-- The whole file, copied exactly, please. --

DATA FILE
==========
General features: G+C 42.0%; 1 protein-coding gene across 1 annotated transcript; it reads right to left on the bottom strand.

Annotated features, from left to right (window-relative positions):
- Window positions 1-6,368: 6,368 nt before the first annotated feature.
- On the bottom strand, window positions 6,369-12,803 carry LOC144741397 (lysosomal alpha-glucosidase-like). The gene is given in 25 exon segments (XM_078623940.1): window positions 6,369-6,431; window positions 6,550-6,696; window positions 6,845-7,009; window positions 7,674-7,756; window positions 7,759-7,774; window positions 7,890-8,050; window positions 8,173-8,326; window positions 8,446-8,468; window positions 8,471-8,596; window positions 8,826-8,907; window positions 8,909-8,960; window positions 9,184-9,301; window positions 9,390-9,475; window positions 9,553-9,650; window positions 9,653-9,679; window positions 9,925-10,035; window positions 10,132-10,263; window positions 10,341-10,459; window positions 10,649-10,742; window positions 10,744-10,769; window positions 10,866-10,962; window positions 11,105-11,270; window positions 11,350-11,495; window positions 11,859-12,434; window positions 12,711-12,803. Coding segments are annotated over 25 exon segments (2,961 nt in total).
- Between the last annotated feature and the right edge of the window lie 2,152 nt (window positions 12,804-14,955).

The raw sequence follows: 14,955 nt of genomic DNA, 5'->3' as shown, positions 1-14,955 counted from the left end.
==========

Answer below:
General features: G+C 42.0%; 1 protein-coding gene across 1 annotated transcript; it reads right to left on the bottom strand.

Annotated features, from left to right (window-relative positions):
- Window positions 1-6,368: 6,368 nt before the first annotated feature.
- On the bottom strand, window positions 6,369-12,803 carry LOC144741397 (lysosomal alpha-glucosidase-like). The gene is given in 25 exon segments (XM_078623940.1): window positions 6,369-6,431; window positions 6,550-6,696; window positions 6,845-7,009; window positions 7,674-7,756; window positions 7,759-7,774; window positions 7,890-8,050; window positions 8,173-8,326; window positions 8,446-8,468; window positions 8,471-8,596; window positions 8,826-8,907; window positions 8,909-8,960; window positions 9,184-9,301; window positions 9,390-9,475; window positions 9,553-9,650; window positions 9,653-9,679; window positions 9,925-10,035; window positions 10,132-10,263; window positions 10,341-10,459; window positions 10,649-10,742; window positions 10,744-10,769; window positions 10,866-10,962; window positions 11,105-11,270; window positions 11,350-11,495; window positions 11,859-12,434; window positions 12,711-12,803. Coding segments are annotated over 25 exon segments (2,961 nt in total).
- Between the last annotated feature and the right edge of the window lie 2,152 nt (window positions 12,804-14,955).

The raw sequence follows: 14,955 nt of genomic DNA, 5'->3' as shown, positions 1-14,955 counted from the left end.